How I Stopped Caring About SEO, And You Shouldn’t Either

When I was new to blogging, I got really caught up in SEO tools, reading articles from every “expert” that promised to tell me how to write a post that would go viral.

I looked for secret tips about backlinks, metadata, readability scores, and optimization. And you know what? It didn’t help me get more clicks at all. It made my writing sound stilted and awkward! Not only did my readers not like it; I didn’t even like it!

So I stopped caring about SEO. And you know what? Ever since then my content has been better. I have more readers than ever before. So let’s talk about how you can stop caring too…

13 SEO Tips That Actually Work – YouTube
Embrace a holistic content strategy
Focus on creating valuable, reader-centric content
Prioritize authenticity and unique perspectives
Build a community around your content
Shift your focus from keyword obsession to meaningful engagement
Consider long-term sustainability over short-term SEO gains
Recognize that quality content naturally attracts attention
Don’t dismiss SEO entirely, but balance it with broader goals
Experiment with different content formats and angles
Measure success beyond just search engine rankings

Stop Reading SEO Tips

SEO tips don’t work. Do you know why? They’re not real. That’s right, they’re fake! They have been created by people who have never written a single line of content in their lives.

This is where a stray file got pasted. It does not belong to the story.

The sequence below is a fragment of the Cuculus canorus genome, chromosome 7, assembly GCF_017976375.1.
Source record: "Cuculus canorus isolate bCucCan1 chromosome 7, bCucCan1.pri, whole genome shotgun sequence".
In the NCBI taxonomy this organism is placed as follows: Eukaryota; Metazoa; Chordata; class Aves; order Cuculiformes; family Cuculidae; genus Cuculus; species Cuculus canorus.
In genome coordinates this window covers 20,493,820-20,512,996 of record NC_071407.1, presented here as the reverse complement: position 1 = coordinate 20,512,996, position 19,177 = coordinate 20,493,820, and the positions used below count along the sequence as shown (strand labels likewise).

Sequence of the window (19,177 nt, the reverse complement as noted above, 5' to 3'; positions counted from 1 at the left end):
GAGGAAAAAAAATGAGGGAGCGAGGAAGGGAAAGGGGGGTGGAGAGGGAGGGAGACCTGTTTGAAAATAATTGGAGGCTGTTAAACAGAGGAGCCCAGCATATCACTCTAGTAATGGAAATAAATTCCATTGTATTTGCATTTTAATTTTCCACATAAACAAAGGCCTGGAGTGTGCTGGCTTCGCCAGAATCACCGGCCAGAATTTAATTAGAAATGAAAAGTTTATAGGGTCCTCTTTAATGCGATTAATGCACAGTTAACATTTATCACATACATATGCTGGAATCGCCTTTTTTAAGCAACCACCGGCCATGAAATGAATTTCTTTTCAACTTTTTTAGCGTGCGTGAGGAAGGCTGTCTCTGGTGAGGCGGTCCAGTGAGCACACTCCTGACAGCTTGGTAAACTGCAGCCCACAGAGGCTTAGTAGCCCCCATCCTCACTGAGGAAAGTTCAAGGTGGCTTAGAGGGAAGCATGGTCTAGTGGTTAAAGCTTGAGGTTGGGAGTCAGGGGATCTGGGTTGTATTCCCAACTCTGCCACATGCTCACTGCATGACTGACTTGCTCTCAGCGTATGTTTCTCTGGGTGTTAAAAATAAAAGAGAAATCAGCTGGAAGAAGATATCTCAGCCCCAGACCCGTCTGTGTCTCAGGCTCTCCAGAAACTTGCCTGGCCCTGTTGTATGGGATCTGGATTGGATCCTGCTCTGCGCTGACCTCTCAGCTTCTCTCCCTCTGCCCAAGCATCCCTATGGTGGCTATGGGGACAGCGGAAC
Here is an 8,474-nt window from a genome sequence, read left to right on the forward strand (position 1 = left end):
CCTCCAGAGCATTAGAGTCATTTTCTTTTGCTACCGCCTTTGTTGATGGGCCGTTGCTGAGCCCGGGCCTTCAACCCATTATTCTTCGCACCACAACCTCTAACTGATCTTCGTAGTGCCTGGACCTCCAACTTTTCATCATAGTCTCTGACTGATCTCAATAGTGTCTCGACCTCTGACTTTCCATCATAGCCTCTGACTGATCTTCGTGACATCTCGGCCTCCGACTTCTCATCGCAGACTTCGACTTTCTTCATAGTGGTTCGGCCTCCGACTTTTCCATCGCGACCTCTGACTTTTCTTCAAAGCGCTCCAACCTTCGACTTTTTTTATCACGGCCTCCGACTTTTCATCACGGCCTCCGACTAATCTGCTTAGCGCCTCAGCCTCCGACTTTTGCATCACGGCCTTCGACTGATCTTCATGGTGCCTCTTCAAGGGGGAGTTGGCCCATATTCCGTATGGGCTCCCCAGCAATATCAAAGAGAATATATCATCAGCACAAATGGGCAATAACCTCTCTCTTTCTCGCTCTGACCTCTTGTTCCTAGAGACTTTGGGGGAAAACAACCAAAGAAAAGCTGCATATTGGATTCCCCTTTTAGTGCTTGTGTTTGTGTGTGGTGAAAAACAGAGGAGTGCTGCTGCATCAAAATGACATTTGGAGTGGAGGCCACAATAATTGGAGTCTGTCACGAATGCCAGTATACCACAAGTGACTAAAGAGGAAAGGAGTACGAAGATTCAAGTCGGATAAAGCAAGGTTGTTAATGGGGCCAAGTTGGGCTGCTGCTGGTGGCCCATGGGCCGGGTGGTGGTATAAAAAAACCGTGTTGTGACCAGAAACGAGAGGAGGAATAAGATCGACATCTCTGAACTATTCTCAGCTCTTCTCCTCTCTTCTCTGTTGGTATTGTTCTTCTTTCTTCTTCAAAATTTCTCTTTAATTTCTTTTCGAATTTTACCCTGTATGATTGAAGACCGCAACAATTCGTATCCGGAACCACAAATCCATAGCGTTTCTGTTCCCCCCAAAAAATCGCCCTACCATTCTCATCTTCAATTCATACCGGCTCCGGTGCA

And they are always trying to convince you that they have some special insight into how Google works that will make you rich overnight. 

If you’re reading this article, then I can guarantee that if you believe even one SEO tip out there on the internet, then there is something wrong with your brain. 

Think about it: What could be more ridiculous than someone claiming they have an answer for everything? And yet that’s exactly what all these so-called gurus are trying to do by posting blog posts about their “SEO secrets.”

And if I had a nickel for every time someone told me their secret method was guaranteed to get my website ranked first on Google within 24 hours… well… let’s just say I’d be able to buy some pretty nice lotto tickets without ever having to worry about paying off my student loans again!

While some may consider SEO an integral part of online success, I’ve found a different path. In my article on Why I Gave Up on SEO, I delve into the reasons behind my decision to move away from traditional SEO strategies.